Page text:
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Requirements to Adopt in Minnesota

Anyone who hopes to adopt a child must of course first meet the requirements to adopt in Minnesota. Depending on the type of adoption you’re pursuing and the adoption professional you’re working with, your adoption requirements will vary.

Below, you’ll find some of the most commonly asked questions about the requirements for adopting a child in Minnesota, as well as the answers to those questions.

Do I have to be married to adopt in Minnesota?

No. Minnesota adoption laws state that any person who has resided within the state for more than one year (with some exceptions) may adopt. There are no laws specifying that a person must be married in order to adopt in Minnesota.

However, individual adoption professionals usually have their own adoption qualifications about the marital status of potential adoptive parents. American Adoptions, for one, specifies that adoptive couples must be married for at least two years prior to adopting, although exceptions can be, and have been, made in some circumstances.

Call 1-800-ADOPTION to learn more about our agency's adoption requirements.

Can same-sex couples adopt in Minnesota?

Yes. There are no laws regarding same-sex couples and adoption in Minnesota. But again, each adoption professional may have their own requirements.

LGBT families are welcome to adopt a child in Minnesota with American Adoptions. Call us to learn more now.  

How old do you have to be to adopt in Minnesota? Is there an adoption age limit?

There are no laws that specify a minimum age to adopt or an upper adoption age limit in Minnesota. Adoption professionals typically have their own age requirements to adopt in Minnesota, including American Adoptions, where we ask that adoptive parents be at least 22 years old and no more than 50 years old.

But again, exceptions have been made to this requirement, so call us at 1-800-ADOPTION to learn more about our age requirements to adopt a child in Minnesota.

Can a felon adopt a child in Minnesota?

Prospective adoptive parents in the U.S. must first be approved to adopt through a home study. Home studies include criminal background checks, FBI fingerprinting and several other safety clearances.

Being convicted of a felony does not automatically prevent you from adopting in Minnesota. The court and your social worker will review your individual situation and may approve you for adoption on a case-by-case basis. In order to reach this point in the adoption process, you’ll need to apply through an adoption agency first, so call to learn more.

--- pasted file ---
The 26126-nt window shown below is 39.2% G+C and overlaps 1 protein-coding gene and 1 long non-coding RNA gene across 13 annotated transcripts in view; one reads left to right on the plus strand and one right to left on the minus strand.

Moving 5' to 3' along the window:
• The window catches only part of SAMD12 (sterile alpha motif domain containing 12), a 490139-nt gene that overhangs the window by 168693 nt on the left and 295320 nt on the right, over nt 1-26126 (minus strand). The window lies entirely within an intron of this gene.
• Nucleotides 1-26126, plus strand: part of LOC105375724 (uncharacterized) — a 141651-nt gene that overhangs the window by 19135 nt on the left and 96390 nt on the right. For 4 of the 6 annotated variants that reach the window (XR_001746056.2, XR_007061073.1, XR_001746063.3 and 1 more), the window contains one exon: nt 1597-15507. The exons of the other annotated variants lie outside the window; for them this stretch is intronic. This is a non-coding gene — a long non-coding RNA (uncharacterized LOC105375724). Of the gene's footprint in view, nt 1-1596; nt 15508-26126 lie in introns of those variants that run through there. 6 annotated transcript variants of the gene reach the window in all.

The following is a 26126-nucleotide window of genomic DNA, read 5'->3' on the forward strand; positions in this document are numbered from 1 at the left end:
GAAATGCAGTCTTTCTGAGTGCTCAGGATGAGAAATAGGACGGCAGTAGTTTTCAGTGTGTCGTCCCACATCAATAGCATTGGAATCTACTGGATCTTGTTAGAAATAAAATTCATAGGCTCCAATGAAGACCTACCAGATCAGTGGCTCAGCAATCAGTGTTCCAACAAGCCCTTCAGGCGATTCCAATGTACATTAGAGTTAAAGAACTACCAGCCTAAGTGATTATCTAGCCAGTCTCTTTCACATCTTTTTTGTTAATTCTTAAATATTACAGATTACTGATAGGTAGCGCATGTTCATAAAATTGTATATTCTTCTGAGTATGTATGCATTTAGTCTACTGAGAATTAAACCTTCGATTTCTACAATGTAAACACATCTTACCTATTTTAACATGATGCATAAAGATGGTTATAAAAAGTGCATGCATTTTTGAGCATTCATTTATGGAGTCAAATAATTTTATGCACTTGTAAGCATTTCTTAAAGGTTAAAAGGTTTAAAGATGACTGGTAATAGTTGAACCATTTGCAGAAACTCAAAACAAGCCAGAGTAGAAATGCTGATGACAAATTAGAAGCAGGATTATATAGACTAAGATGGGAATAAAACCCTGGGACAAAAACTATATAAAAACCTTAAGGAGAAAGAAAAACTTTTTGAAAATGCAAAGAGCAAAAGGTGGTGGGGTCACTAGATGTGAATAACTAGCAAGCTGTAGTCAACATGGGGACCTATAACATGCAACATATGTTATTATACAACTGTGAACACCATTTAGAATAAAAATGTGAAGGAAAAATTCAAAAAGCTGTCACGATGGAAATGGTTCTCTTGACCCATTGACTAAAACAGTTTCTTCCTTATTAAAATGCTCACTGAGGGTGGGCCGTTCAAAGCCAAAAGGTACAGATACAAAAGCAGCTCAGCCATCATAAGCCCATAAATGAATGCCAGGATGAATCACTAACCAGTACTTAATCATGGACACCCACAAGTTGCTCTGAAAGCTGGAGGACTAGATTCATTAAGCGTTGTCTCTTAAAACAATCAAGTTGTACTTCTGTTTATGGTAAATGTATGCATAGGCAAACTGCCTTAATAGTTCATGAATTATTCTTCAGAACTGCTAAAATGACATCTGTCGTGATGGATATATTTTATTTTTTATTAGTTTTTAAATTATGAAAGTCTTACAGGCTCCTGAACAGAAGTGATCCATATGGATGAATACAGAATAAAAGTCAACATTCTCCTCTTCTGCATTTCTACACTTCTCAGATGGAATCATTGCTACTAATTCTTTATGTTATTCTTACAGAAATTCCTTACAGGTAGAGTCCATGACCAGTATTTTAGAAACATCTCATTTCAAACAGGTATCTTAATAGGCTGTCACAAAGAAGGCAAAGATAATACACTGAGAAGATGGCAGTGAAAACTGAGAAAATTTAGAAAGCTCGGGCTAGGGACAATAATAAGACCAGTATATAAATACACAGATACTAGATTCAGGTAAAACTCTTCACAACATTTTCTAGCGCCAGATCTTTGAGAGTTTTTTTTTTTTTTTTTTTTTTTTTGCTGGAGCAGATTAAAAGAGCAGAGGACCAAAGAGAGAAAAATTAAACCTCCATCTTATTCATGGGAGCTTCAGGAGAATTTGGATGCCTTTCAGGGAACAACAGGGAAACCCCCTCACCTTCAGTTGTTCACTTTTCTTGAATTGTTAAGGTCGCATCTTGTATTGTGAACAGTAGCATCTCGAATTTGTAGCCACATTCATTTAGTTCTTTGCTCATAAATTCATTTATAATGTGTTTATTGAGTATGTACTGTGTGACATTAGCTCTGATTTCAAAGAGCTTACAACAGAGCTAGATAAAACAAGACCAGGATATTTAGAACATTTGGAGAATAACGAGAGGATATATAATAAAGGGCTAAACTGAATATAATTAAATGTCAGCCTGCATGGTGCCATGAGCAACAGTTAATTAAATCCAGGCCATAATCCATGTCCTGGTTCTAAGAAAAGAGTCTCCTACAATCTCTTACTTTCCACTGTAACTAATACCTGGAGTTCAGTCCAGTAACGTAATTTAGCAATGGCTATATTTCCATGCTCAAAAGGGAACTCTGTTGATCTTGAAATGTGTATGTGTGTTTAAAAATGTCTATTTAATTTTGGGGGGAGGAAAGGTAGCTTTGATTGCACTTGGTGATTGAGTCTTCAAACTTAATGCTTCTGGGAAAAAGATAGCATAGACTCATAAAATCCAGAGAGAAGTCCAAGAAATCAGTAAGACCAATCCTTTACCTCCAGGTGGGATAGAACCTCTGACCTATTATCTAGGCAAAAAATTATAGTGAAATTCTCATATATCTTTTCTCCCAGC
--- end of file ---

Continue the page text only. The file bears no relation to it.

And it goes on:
What do I need to adopt a child in Minnesota? And how hard is it to adopt a baby?

The basic legal adoption requirements in Minnesota are easily definable and easy to prove with all the proper documentation. But there are other requirements to adoption that you may not have thought about yet. Those adoption requirements include:

Health Requirements to Adopt in MN

All hopeful adoptive families must submit their current health records as a part of their home study. Your family’s physical and mental capability of raising a child at this time is taken into consideration during your home study process.

Financial Adoption Requirements in MN

Your current financial records will also need to be included as part of your home study. While you don’t need to be wealthy in order to adopt a child, your financial stability and your ability to meet your family’s basic needs is also taken into consideration.

Emotional Requirements for Adopting a Child in MN

Your emotional preparedness for adoption is the most difficult to verify, because unlike the other requirements for adopting a child in Minnesota, you can’t simply send in a stack of documents to show that you’re emotionally ready for adoption.

Nevertheless, meeting the emotional requirements to adopt in Minnesota is one of the clearest signs that you’ll have a successful adoption. Emotional requirements that prospective adoptive parents should consider include:

  • Releasing the expectations that come with having a biological child before embracing the “unknowns” of adoption.

  • Resolving any lingering grief from infertility or miscarriage.

  • Uniting with your spouse about your feelings towards adoption, your parenting techniques and your adoption goals so that you’re ‘on the same page’ about the adoption process before you begin it.

  • Educating yourself about the Minnesota adoption process and about raising adopted children, and emotionally preparing yourself accordingly.

  • Learning about maintaining post-adoption relationships with your child’s birth family.

  • Remaining committed to the MN adoption process.

If you think you meet American Adoptions' qualifications for adoption in Minnesota, contact us now at 1-800-ADOPTION, or request your adoption information online.

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